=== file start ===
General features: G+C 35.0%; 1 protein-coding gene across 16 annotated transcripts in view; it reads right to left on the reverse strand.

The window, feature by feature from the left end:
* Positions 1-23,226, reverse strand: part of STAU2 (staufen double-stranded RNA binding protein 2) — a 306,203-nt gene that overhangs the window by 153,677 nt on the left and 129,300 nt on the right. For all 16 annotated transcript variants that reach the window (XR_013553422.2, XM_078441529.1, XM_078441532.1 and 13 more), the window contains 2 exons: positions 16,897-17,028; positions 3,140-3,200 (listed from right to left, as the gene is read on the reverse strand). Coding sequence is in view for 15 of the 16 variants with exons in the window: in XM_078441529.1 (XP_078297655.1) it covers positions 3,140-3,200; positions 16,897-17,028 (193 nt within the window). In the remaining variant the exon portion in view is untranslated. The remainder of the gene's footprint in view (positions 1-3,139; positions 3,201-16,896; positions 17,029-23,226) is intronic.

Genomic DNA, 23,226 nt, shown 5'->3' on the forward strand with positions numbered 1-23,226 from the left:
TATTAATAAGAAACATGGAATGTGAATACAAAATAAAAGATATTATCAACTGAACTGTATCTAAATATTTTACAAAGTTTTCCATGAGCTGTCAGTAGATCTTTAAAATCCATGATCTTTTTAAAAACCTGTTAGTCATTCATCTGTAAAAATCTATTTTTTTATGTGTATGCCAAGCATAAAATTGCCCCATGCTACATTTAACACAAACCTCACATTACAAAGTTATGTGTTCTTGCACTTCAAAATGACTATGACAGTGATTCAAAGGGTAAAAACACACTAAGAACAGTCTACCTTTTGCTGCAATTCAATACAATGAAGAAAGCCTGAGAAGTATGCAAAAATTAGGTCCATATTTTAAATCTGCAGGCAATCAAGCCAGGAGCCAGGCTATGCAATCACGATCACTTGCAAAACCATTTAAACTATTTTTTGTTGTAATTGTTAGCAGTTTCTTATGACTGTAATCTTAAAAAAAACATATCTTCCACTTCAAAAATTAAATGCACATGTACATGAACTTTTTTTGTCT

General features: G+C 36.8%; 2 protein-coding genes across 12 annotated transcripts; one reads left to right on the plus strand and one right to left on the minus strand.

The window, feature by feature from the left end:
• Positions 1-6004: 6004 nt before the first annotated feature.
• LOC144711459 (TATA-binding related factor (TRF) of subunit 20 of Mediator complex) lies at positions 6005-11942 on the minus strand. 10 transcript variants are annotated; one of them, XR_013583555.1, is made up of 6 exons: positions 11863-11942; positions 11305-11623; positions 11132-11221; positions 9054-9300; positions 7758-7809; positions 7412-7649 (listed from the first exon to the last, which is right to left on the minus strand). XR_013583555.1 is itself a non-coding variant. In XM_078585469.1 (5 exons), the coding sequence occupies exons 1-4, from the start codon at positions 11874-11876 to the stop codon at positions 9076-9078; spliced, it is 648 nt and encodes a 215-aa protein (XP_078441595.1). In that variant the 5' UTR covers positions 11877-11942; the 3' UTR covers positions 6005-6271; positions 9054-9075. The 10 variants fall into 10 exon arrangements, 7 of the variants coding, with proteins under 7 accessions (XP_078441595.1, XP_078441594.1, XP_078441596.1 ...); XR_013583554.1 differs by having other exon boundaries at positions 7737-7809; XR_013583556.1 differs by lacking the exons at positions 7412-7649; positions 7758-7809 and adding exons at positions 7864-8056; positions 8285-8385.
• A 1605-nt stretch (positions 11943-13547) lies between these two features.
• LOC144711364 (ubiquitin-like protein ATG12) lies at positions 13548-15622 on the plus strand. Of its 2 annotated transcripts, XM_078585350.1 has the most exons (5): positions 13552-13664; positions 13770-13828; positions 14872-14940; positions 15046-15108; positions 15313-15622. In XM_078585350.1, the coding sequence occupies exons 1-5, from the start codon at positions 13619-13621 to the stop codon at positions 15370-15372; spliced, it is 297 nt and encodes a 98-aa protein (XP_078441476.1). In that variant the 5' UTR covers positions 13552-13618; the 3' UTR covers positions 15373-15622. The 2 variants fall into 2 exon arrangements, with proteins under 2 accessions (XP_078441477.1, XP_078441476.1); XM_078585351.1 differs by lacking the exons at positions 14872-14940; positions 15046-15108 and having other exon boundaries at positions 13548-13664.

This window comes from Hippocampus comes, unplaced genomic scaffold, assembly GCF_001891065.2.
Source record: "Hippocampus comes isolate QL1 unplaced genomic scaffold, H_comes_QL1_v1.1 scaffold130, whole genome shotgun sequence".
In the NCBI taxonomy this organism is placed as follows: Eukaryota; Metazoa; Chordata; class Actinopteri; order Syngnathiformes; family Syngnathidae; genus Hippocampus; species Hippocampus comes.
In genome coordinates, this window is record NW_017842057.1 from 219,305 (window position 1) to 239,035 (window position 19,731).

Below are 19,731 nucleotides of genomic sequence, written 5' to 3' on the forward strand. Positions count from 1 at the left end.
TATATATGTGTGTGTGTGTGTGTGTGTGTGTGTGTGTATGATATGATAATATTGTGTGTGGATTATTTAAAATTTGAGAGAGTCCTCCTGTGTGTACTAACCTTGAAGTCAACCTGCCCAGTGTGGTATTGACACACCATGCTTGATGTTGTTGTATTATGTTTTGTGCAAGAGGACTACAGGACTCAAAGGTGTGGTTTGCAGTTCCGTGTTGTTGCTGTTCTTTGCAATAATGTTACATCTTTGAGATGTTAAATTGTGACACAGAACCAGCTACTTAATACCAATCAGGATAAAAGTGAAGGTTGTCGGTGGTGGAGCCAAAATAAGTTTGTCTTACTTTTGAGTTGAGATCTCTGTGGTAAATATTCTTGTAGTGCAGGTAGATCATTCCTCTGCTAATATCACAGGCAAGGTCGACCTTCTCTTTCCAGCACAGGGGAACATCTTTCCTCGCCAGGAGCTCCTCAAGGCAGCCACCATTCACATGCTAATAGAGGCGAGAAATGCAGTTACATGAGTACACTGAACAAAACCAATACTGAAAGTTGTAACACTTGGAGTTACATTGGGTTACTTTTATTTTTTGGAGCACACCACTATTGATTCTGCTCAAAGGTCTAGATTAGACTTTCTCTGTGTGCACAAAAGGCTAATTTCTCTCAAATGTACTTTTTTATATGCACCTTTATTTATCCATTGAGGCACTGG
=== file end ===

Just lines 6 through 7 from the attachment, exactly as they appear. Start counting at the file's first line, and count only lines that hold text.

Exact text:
General features: G+C 36.8%; 2 protein-coding genes across 12 annotated transcripts; one reads left to right on the plus strand and one right to left on the minus strand.

The window, feature by feature from the left end: